1) New York City blackout:
NEW YORK (Reuters) - A power outage struck Manhattan's wealthy Upper East Side during a heat wave on Wednesday, snarling subway service during rush hour in another embarrassment for utility Con Edison.This is now five consecutive summers in and around New York City where a blackout has hit a significant number of people, and it's not even July yet. This blackout was minor in comparison to the August 2003, which crippled the entire northeast into Ohio, or even the one last summer, in which parts of western Queens were without power for nine days.
The outage left half a million New Yorkers without power for 50 minutes. Traffic signals died, classrooms went dark, the fire department rescued people from elevators and the Metropolitan Museum of Art was evacuated in scenes that raised fears of another major summer blackout.
2) US Lags In Internet:
A communications workers union has released a study showing that the median U.S. download speed is a mere 1.97 megabits per second. That number comes into perspective when you consider Japanese users enjoy a whopping 61 mbps for the same price.
We used to be the bastion of advanced technology, in research and development, in pure science for science sake. Now we can't even keep the lights on.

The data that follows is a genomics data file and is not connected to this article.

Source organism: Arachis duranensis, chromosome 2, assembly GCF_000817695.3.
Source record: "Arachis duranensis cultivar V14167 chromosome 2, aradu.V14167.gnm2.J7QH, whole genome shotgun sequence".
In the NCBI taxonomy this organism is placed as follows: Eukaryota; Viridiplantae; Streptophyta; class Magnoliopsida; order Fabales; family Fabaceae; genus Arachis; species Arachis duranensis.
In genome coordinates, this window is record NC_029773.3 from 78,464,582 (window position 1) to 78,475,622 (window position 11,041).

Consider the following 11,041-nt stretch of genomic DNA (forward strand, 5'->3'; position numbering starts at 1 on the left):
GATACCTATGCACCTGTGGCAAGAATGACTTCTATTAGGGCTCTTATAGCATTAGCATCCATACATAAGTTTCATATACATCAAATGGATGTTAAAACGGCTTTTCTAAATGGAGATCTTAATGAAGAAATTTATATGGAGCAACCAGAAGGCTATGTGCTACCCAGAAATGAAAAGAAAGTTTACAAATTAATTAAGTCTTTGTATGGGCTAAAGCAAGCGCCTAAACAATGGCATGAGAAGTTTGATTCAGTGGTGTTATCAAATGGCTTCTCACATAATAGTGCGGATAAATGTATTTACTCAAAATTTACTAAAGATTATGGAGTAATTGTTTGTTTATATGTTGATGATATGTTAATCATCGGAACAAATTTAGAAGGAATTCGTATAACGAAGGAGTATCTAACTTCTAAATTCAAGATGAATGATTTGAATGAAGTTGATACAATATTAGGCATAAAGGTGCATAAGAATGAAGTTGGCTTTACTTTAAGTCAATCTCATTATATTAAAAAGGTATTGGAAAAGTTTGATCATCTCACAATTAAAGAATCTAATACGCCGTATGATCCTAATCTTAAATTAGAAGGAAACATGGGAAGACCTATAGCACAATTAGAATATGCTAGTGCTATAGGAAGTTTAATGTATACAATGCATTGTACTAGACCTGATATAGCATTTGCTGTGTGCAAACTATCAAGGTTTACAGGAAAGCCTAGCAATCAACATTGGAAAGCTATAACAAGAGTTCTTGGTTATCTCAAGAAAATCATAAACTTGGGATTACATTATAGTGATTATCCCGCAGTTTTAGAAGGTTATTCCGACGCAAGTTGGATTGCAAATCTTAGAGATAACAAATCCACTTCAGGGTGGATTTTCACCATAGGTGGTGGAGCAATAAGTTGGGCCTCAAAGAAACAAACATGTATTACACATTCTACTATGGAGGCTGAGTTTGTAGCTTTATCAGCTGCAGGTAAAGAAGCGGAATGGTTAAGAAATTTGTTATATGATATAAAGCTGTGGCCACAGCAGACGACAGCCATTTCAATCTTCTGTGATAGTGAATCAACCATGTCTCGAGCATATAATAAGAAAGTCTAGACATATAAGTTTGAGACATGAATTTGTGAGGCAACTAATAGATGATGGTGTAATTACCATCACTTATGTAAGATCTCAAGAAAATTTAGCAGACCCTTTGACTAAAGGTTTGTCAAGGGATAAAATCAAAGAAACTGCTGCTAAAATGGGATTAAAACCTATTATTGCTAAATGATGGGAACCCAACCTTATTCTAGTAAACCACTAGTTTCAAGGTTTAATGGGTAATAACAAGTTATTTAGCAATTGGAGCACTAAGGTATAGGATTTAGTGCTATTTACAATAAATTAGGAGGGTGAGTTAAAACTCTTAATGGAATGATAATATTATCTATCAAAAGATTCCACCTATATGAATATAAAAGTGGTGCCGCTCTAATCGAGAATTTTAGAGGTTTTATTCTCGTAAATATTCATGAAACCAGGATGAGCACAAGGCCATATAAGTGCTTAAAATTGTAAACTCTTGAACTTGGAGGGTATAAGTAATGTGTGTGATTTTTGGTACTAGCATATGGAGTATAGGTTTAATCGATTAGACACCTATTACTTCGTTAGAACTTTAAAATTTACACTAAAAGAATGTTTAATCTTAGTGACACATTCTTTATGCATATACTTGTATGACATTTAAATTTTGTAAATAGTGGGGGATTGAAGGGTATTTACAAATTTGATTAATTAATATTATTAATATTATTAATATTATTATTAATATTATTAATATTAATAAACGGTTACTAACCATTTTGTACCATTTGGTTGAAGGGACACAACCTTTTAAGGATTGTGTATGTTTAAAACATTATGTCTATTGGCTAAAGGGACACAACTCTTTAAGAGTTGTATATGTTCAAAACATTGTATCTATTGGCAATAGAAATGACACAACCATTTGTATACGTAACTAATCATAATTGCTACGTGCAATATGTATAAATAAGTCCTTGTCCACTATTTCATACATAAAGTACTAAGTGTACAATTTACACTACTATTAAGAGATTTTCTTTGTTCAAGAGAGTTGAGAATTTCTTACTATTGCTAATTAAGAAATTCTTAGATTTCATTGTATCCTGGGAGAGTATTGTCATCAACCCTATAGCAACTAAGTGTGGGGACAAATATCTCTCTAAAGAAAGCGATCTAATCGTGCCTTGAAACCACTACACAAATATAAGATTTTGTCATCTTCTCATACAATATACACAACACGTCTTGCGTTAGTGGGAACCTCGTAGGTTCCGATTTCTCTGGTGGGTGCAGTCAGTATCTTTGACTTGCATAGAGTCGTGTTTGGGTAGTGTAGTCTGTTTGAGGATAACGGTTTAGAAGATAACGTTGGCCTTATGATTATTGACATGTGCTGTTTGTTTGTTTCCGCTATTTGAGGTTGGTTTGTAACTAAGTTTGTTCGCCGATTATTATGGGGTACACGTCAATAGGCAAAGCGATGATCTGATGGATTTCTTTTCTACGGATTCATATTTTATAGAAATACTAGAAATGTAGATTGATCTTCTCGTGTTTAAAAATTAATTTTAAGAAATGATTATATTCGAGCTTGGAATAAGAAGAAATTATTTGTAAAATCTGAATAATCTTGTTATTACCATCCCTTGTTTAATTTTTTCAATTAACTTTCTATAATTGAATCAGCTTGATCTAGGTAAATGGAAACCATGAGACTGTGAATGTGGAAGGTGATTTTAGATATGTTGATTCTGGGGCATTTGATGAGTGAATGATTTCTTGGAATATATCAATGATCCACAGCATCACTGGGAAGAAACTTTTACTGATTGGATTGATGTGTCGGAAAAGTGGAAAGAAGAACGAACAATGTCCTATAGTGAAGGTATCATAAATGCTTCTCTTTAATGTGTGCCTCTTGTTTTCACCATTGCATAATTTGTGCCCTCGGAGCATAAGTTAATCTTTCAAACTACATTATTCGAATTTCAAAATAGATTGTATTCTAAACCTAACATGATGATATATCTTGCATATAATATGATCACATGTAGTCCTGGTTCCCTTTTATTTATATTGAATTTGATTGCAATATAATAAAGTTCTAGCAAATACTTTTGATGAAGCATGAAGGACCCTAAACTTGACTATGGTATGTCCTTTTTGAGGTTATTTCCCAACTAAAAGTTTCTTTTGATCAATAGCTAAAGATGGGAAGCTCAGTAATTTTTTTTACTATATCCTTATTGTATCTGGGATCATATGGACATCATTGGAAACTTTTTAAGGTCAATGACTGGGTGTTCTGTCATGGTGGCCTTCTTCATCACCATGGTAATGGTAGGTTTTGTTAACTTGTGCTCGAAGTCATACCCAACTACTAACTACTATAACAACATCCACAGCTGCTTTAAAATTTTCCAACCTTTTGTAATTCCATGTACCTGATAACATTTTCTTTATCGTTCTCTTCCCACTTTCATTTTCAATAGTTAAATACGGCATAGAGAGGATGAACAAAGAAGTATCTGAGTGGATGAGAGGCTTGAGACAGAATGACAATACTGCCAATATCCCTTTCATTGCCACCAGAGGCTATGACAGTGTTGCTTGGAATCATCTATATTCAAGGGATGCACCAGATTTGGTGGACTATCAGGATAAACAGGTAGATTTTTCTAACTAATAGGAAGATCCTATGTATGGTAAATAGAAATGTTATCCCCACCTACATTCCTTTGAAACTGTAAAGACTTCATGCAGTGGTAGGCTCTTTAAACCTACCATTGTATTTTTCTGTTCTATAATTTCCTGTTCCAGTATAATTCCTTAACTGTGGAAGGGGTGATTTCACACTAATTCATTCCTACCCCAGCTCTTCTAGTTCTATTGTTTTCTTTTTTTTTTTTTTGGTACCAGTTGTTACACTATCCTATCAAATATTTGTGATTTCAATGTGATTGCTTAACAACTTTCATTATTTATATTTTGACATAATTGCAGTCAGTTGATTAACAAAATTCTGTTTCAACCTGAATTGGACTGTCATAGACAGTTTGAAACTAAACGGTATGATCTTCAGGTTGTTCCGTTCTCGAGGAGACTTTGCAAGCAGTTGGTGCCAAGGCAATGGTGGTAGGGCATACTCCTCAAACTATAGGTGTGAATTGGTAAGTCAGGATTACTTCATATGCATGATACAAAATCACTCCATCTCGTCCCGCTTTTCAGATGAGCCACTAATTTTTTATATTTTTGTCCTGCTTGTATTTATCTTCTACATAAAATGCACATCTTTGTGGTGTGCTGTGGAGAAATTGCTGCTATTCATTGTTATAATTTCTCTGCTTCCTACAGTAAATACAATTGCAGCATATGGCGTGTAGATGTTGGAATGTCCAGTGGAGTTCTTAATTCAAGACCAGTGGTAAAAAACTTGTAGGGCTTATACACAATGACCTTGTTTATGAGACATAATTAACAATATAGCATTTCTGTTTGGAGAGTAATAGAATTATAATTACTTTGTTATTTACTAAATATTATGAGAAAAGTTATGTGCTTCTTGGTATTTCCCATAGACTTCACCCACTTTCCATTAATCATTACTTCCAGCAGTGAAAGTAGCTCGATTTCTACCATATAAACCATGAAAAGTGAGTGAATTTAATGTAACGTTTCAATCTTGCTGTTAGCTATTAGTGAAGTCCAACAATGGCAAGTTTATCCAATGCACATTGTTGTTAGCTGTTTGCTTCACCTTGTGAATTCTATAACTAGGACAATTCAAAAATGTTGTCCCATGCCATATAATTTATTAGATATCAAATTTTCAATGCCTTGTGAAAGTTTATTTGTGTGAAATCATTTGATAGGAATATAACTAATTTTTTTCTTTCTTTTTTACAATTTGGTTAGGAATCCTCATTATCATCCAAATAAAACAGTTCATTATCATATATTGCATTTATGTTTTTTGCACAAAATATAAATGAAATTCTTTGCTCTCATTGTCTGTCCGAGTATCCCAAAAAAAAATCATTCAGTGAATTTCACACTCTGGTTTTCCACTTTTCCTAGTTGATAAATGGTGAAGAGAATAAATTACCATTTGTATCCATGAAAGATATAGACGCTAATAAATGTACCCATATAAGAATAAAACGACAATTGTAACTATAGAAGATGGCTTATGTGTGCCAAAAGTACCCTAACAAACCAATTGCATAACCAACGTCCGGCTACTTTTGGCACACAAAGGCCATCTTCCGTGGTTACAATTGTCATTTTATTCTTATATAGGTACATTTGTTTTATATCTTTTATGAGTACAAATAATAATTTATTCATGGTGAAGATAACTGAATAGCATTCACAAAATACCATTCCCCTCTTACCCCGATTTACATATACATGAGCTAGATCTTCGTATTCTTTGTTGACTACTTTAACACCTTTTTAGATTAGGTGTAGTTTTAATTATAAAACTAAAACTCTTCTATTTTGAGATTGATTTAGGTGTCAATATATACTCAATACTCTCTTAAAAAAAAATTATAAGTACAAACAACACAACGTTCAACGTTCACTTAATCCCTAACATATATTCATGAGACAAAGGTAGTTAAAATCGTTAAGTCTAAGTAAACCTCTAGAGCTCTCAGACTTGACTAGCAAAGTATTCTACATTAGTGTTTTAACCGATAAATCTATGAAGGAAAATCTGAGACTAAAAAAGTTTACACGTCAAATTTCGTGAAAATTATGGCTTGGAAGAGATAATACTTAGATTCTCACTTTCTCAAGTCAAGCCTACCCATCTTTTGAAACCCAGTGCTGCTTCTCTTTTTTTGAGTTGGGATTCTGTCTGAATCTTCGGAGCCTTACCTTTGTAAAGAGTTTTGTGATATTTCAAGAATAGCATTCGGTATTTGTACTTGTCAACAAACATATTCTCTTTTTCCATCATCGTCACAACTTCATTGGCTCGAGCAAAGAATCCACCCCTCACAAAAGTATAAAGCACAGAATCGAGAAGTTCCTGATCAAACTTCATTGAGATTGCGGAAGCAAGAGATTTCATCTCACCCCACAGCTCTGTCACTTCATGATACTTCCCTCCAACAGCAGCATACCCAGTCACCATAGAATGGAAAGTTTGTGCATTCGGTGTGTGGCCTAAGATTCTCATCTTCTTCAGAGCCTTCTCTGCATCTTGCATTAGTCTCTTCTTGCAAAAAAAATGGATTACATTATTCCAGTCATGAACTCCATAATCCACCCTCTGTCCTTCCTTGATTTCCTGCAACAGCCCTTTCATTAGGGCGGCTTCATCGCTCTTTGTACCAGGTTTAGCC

Particularly since the turn of the decade, it seems as though America doesn't do anything anymore. We don't innovate. We don't lead. We don't implement. We don't discover.
This is far deadlier to our society than one might think: without the competitive advantage we've taken in the 20th Century, America would be a second rate agrarian society. Think the Soviet Union, only without the cool uniforms and national health care.
Worse, this ennui about discovery leads us to be a lot more aggressive against those who actually do the work we used to do in our labs. Think about it: why expend the energy and resources to innovate when we can wait for someone else to fund a lab to do all that work, and then move in and either buy it all up, or worse, just take it as if it was our birthright?
Isn't that essentially what Iraq is all about? We can't drill here, so let's drill there?
Quick: name a technological advance of the past ten years that is wholly American.
Google? A couple of Russian emigres (admittedly, they came to America seeking the chance to be something), but even then, what technological advance is it to have a faster librarian, and one that's not even that reliable (in terms of factual content)?
I'm having a hard time even coming up with any technological advances of the past ten years, nevermind American.
What's truly troublesome about this nauseating turn of events is, as the US loses its lustre in the eyes of the world, we will be more and more beholden to the predations of those countries who do take the lead in innovation, to those countries that thought ahead, instead of in the now.
America was about a vision. Now it's about myopia.